Prepping vs Homesteading

Homesteader and preppers probably have more in common than we think, and there is often some overlap between the two lifestyles.

A raised garden bed growing herbs and leafy greens. Photo by Markus Spiske on Unsplash.

In one of the bullet points under the “Our Philosophy” page for this blog, I address homesteading this way:

Many homesteaders are not preppers by intention but are prepared as a result of their lifestyle.  A garden, livestock, orchards and off-grid lifestyle give them an enviable degree of self-sufficiency.  While preppers do not have to be homesteaders, they can teach us a great deal.

Many homesteaders are not preppers by intention but are prepared as a result of their lifestyle.  A garden, livestock, orchards and off-grid lifestyle give them an enviable degree of self-sufficiency.  While preppers do not have to be homesteaders, they can teach us a great deal.

Allow me to make it clear that it is quite possible to be a homesteader who preps or a prepper who homesteads.  They are not mutually exclusive and there is often plenty of overlap.  But many people start out as one or the other.  I started as a prepper mostly because it was something I could do in my spare time while homesteading looked like it needed to be a full-time job.

Homesteading is Hard Work

I look at homesteading as often having a big farming component that may incorporate large livestock.  Most preppers, on the other hand, aren’t going to have a herd of cattle, a sounder of swine, or rows and rows of crops. They are more likely to have small stock, like chickens, and a garden with raised beds.

In my case, a garden is not intended to sustain us on a daily basis.  It is intended to supplement our stored preps and if the SHTF in a major way, you can bet we would expand it.  Preppers don’t plant wheat, they store it.

In my opinion – and let’s face it, this entire article is my opinion – a big difference between prepping and homesteading is that homesteading is more work on an ongoing, daily basis.  Prepping can be done a little at a time.  Also, a prepper can say,  “OK, I’m as prepped as I need to be.”  From that point forward much of the heavy lifting is done and they can maintain their level of preparedness by tweaking, rotating, restocking, and enhancing.  In fact, there have been years when life has interfered and I’ve had to stop actively prepping, yet I was still prepared.

A homesteader, on the other hand, cannot stop working without losing much of their investment because homesteading is an ongoing concern.  The result of homesteading has a shorter shelf life than the result of prepping, but it is also more sustainable.  You can run out of preps, but if you grow it or raise it on your homestead, you are in control of your supply.

Location and Security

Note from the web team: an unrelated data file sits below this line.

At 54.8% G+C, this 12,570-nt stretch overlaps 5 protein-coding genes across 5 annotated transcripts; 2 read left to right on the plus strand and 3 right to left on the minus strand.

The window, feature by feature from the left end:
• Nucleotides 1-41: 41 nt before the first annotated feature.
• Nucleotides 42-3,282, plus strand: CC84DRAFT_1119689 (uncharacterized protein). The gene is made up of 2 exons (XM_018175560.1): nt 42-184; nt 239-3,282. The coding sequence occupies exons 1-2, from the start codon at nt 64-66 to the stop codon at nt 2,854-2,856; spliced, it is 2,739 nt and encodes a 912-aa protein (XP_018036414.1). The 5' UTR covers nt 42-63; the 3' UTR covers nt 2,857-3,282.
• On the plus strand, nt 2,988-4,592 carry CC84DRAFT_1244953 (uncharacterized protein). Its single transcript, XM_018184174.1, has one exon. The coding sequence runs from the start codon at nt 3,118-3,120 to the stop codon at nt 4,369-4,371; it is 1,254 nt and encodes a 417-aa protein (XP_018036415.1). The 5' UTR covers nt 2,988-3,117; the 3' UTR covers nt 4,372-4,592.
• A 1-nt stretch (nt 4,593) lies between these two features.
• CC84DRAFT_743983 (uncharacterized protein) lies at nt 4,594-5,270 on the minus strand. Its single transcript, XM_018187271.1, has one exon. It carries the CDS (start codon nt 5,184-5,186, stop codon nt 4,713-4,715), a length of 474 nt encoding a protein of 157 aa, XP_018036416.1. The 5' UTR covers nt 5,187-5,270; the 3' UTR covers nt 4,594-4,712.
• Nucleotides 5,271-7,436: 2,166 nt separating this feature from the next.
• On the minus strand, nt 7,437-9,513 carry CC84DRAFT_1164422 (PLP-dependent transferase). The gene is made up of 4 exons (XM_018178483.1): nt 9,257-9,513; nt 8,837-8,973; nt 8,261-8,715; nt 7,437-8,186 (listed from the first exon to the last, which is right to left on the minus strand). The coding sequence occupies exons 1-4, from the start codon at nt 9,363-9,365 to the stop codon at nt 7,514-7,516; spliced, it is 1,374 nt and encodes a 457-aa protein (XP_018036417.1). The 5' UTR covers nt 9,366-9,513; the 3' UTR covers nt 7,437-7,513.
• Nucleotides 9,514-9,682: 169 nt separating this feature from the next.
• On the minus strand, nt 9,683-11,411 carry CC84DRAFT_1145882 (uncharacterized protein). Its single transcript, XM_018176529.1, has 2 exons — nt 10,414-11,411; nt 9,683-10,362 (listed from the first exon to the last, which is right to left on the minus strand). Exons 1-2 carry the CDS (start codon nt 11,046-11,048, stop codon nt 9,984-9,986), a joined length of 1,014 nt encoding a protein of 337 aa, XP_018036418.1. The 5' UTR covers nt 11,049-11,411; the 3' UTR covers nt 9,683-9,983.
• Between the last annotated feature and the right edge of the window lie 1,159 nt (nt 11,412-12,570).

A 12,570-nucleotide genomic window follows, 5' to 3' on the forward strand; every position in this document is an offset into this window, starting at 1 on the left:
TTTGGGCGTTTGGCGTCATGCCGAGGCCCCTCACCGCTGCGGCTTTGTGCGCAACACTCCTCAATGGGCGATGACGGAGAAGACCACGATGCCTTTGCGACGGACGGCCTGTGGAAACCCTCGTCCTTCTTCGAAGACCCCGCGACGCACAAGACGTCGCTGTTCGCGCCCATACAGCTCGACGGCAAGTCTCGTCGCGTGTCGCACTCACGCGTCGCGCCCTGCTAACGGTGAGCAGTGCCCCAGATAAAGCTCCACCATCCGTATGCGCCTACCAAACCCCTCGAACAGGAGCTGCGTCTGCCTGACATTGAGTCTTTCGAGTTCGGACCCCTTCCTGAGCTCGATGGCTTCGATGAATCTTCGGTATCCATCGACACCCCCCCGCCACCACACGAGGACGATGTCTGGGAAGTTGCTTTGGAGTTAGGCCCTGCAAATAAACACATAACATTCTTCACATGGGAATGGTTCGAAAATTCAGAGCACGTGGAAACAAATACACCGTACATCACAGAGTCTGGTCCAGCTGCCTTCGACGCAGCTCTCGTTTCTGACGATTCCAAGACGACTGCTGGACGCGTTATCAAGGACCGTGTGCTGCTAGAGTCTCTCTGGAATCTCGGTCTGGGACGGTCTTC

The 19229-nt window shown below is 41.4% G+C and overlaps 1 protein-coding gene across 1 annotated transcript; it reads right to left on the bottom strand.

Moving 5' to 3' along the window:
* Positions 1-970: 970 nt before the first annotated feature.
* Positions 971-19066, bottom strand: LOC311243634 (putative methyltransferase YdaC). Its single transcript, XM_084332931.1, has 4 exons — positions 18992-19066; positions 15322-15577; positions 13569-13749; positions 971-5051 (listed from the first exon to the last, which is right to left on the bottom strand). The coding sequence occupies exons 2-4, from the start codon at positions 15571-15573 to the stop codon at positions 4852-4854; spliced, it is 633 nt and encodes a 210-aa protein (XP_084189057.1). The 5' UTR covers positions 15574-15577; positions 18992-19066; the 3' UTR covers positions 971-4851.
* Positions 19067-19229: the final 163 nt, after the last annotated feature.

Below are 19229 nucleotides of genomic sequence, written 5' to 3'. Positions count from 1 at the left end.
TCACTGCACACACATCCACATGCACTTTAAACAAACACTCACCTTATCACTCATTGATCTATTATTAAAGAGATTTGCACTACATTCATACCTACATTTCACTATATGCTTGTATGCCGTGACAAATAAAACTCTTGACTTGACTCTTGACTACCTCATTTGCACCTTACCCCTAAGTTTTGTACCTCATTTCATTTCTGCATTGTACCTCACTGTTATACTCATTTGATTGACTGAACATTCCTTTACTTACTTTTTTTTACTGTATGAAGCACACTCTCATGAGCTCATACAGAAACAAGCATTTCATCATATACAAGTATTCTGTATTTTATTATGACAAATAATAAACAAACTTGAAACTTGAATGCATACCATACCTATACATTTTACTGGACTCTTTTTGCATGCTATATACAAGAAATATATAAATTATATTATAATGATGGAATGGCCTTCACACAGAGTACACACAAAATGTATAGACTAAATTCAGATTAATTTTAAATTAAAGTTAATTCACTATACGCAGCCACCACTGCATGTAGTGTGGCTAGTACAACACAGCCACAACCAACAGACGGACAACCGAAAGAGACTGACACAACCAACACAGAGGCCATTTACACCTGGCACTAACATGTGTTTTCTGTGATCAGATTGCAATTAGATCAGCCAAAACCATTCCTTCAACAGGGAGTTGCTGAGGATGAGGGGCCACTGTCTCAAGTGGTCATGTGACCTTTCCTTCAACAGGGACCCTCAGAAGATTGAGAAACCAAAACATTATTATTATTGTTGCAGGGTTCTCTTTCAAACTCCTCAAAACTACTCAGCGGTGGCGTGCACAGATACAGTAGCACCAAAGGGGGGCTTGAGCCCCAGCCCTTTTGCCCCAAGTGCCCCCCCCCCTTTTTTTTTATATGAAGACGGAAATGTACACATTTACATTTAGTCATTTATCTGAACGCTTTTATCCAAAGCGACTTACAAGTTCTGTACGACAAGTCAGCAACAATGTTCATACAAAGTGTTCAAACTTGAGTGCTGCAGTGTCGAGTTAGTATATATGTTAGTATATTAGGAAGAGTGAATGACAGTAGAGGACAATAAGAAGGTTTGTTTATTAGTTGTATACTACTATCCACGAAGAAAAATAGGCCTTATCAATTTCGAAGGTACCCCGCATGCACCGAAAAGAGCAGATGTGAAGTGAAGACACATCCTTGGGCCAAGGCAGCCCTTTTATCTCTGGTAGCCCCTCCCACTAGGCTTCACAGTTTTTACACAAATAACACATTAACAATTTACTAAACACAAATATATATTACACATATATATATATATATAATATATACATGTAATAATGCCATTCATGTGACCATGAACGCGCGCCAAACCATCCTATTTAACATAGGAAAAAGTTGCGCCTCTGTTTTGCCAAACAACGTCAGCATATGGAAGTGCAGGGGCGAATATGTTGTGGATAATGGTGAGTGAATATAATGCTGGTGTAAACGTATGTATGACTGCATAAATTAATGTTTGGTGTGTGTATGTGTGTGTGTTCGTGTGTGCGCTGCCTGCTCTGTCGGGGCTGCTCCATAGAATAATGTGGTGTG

Homesteading tends to require fields and pasture while it is possible to be a prepper with no open space whatsoever.  For example, there are preppers in urban and suburban areas that cannot farm or raise livestock. 

But tied in with open spaces is privacy and security.  Farms are hard to hide.  When I look down from the mountain, I can see a patchwork of fields.  I cannot see the log cabins in forest hollows. 

If the world as we know it collapses and we are suddenly in a world without the rule of law, farms are going to be targeted by hungry mobs.  Why sit in the woods and hope a deer comes by when Farm Jones has a field full of cows?  (If you doubt this, take a look at how protestors and rioters have acted in recent months.  When the Walmarts and Targets have been stripped, they will head to the next source of food and strip farms like a cloud of locusts.)

Self Defense

I would also suggest that most preppers are going to be more ready to defend themselves, both from an attitude and an equipment standpoint.  For farmers and homesteaders, weapons are often just another tool.  Many preppers, on the other hand, are tactically oriented and have tens of thousands of rounds of ammunition.  Preppers also plan for self-defense.  I’m not sure if homesteaders are worried about the zombie apocalypse or the gold horde.

The preppers I know are also more focused on things like communications, intelligence gathering, building and improving shooting positions with range cards, having an observation point with a guard, establishing man traps, and coordinating with like-minded friends and neighbors than the homesteaders I know

I am not saying that preppers have cornered the market on aggressive self-defense and tactical gear. I hope there are heavily armed homesteaders out there who are prepared to protect their crops, livestock and family. 

Teaming Up

Maybe preppers and homesteaders should team up.  We probably share some thinking and have complimentary skills.  When the SHTF, we might need each other.

Here’s one of my favor YouTube Homesteading Channels:

Melissa K. Norris, Modern Homesteading. She has a garden, berry bushes, fruit trees, a traditional vegetable garden, and raises livestock. She also produces videos on canning and meal prep. This is a channel my wife and I can watch together and both enjoy. Plus, my wife is a master gardener, and if she thought Melissa was off base, she would not watch, so I consider that a ringing endorsement!

Justin Rhodes

Author: The Pickled Prepper

The Pickled Prepper has been preparing for the end of the world for about 25 years and figures he’ll keep going until either it catches up with him, or he catches up with it.